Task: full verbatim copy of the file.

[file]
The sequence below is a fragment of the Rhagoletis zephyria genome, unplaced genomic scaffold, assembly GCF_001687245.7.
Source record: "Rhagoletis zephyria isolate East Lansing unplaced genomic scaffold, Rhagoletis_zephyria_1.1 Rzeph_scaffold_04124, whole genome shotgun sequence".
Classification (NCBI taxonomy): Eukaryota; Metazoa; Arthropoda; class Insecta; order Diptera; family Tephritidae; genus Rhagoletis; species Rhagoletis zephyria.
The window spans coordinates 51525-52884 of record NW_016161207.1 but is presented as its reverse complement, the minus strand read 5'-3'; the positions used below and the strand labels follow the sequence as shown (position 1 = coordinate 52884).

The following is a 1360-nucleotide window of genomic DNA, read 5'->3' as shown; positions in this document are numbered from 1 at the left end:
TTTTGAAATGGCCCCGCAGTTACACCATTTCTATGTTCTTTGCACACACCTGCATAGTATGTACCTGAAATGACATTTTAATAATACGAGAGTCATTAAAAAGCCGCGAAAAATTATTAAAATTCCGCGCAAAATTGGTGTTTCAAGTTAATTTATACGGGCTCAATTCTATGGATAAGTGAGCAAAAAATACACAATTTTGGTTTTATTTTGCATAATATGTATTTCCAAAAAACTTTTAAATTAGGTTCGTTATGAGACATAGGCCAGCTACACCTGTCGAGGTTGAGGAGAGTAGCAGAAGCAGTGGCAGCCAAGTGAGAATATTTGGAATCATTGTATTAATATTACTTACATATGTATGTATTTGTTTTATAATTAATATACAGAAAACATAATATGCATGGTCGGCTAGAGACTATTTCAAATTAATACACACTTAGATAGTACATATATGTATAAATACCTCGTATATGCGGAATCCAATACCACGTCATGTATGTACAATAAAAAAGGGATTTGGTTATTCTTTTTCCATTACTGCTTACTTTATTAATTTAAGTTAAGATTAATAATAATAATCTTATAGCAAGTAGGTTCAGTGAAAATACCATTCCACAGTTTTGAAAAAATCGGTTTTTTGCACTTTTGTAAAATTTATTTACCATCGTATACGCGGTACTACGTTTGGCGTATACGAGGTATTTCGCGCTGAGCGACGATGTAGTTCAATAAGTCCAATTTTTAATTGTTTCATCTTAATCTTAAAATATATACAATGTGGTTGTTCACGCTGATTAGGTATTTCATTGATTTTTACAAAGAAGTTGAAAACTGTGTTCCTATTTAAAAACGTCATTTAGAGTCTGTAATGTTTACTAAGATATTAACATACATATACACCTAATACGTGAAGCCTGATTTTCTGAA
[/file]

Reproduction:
The sequence below is a fragment of the Rhagoletis zephyria genome, unplaced genomic scaffold, assembly GCF_001687245.7.
Source record: "Rhagoletis zephyria isolate East Lansing unplaced genomic scaffold, Rhagoletis_zephyria_1.1 Rzeph_scaffold_04124, whole genome shotgun sequence".
Classification (NCBI taxonomy): Eukaryota; Metazoa; Arthropoda; class Insecta; order Diptera; family Tephritidae; genus Rhagoletis; species Rhagoletis zephyria.
The window spans coordinates 51525-52884 of record NW_016161207.1 but is presented as its reverse complement, the minus strand read 5'-3'; the positions used below and the strand labels follow the sequence as shown (position 1 = coordinate 52884).

The following is a 1360-nucleotide window of genomic DNA, read 5'->3' as shown; positions in this document are numbered from 1 at the left end:
TTTTGAAATGGCCCCGCAGTTACACCATTTCTATGTTCTTTGCACACACCTGCATAGTATGTACCTGAAATGACATTTTAATAATACGAGAGTCATTAAAAAGCCGCGAAAAATTATTAAAATTCCGCGCAAAATTGGTGTTTCAAGTTAATTTATACGGGCTCAATTCTATGGATAAGTGAGCAAAAAATACACAATTTTGGTTTTATTTTGCATAATATGTATTTCCAAAAAACTTTTAAATTAGGTTCGTTATGAGACATAGGCCAGCTACACCTGTCGAGGTTGAGGAGAGTAGCAGAAGCAGTGGCAGCCAAGTGAGAATATTTGGAATCATTGTATTAATATTACTTACATATGTATGTATTTGTTTTATAATTAATATACAGAAAACATAATATGCATGGTCGGCTAGAGACTATTTCAAATTAATACACACTTAGATAGTACATATATGTATAAATACCTCGTATATGCGGAATCCAATACCACGTCATGTATGTACAATAAAAAAGGGATTTGGTTATTCTTTTTCCATTACTGCTTACTTTATTAATTTAAGTTAAGATTAATAATAATAATCTTATAGCAAGTAGGTTCAGTGAAAATACCATTCCACAGTTTTGAAAAAATCGGTTTTTTGCACTTTTGTAAAATTTATTTACCATCGTATACGCGGTACTACGTTTGGCGTATACGAGGTATTTCGCGCTGAGCGACGATGTAGTTCAATAAGTCCAATTTTTAATTGTTTCATCTTAATCTTAAAATATATACAATGTGGTTGTTCACGCTGATTAGGTATTTCATTGATTTTTACAAAGAAGTTGAAAACTGTGTTCCTATTTAAAAACGTCATTTAGAGTCTGTAATGTTTACTAAGATATTAACATACATATACACCTAATACGTGAAGCCTGATTTTCTGAA